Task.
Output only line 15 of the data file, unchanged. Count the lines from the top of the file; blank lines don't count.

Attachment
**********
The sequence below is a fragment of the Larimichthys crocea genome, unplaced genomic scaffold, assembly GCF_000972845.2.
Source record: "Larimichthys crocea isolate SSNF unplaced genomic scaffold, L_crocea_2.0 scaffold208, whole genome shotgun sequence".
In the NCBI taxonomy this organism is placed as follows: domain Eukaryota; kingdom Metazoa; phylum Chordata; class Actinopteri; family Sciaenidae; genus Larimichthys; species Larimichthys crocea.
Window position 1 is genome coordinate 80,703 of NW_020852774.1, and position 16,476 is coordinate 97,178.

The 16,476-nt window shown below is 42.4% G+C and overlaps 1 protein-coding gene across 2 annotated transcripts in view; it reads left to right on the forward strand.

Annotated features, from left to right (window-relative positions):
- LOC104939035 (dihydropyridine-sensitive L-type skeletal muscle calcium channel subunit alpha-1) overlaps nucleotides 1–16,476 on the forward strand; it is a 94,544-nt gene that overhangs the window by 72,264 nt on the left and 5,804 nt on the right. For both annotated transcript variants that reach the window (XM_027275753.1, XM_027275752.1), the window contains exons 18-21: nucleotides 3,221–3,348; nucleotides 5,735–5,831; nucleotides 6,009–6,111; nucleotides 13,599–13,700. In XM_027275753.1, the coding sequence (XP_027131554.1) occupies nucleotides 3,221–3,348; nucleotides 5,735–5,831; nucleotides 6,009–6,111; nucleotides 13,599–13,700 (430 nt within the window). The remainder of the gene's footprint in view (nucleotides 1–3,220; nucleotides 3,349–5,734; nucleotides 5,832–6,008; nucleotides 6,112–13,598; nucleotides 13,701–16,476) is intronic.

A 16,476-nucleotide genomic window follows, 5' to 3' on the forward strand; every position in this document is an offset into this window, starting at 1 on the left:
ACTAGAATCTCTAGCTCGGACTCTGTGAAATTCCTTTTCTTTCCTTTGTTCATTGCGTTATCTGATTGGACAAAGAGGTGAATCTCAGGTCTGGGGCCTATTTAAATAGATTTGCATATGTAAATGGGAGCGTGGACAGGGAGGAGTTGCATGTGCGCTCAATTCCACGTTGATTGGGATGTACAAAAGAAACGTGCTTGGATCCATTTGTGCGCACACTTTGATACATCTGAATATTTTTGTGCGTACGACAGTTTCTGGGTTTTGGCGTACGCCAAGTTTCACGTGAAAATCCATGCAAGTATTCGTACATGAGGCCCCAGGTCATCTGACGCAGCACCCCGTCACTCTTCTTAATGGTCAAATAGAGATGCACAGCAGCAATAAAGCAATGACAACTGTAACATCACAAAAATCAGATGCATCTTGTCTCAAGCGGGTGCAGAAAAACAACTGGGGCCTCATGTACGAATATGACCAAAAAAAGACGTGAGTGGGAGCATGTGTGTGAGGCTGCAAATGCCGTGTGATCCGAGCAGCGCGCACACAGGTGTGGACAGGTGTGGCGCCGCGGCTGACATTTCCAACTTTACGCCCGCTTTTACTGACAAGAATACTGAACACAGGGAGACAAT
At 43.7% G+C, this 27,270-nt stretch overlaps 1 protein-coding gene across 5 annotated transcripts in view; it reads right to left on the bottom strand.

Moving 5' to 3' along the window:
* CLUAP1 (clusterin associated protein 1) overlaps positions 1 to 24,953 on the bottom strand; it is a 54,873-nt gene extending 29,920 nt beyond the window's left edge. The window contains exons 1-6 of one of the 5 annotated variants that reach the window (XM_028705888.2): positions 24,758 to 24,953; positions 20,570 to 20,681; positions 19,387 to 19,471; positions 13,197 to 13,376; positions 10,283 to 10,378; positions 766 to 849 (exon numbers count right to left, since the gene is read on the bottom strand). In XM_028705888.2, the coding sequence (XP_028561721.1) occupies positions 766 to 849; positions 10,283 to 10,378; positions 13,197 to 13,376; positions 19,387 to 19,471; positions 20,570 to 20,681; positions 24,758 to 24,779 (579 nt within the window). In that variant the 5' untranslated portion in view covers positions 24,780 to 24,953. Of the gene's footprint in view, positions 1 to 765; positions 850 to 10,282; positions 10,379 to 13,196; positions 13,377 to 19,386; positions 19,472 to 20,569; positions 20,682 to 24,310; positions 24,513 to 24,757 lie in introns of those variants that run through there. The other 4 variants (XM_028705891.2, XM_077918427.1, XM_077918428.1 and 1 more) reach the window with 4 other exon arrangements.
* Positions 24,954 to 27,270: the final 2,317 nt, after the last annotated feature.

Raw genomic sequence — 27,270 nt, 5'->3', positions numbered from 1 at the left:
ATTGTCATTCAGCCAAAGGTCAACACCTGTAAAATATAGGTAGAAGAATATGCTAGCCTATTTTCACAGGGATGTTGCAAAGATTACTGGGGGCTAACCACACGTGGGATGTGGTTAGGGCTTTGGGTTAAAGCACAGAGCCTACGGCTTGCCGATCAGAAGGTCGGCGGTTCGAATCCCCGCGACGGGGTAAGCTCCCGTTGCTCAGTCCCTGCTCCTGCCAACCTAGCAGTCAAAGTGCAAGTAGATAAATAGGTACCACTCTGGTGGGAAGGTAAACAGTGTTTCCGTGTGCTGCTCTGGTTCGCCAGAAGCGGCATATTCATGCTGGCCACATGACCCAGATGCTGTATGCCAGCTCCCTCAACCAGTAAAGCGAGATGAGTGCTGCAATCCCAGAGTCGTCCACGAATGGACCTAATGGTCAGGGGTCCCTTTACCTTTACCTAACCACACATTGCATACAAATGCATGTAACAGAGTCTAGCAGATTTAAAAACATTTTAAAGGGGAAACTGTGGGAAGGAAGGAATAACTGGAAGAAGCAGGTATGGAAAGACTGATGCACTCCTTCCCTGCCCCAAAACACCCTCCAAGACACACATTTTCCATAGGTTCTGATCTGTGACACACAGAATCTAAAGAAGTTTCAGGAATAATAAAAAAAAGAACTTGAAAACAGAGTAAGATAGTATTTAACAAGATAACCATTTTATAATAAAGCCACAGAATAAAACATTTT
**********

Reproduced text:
ATTGTCATTCAGCCAAAGGTCAACACCTGTAAAATATAGGTAGAAGAATATGCTAGCCTATTTTCACAGGGATGTTGCAAAGATTACTGGGGGCTAACCACACGTGGGATGTGGTTAGGGCTTTGGGTTAAAGCACAGAGCCTACGGCTTGCCGATCAGAAGGTCGGCGGTTCGAATCCCCGCGACGGGGTAAGCTCCCGTTGCTCAGTCCCTGCTCCTGCCAACCTAGCAGTCAAAGTGCAAGTAGATAAATAGGTACCACTCTGGTGGGAAGGTAAACAGTGTTTCCGTGTGCTGCTCTGGTTCGCCAGAAGCGGCATATTCATGCTGGCCACATGACCCAGATGCTGTATGCCAGCTCCCTCAACCAGTAAAGCGAGATGAGTGCTGCAATCCCAGAGTCGTCCACGAATGGACCTAATGGTCAGGGGTCCCTTTACCTTTACCTAACCACACATTGCATACAAATGCATGTAACAGAGTCTAGCAGATTTAAAAACATTTTAAAGGGGAAACTGTGGGAAGGAAGGAATAACTGGAAGAAGCAGGTATGGAAAGACTGATGCACTCCTTCCCTGCCCCAAAACACCCTCCAAGACACACATTTTCCATAGGTTCTGATCTGTGACACACAGAATCTAAAGAAGTTTCAGGAATAATAAAAAAAAGAACTTGAAAACAGAGTAAGATAGTATTTAACAAGATAACCATTTTATAATAAAGCCACAGAATAAAACATTTT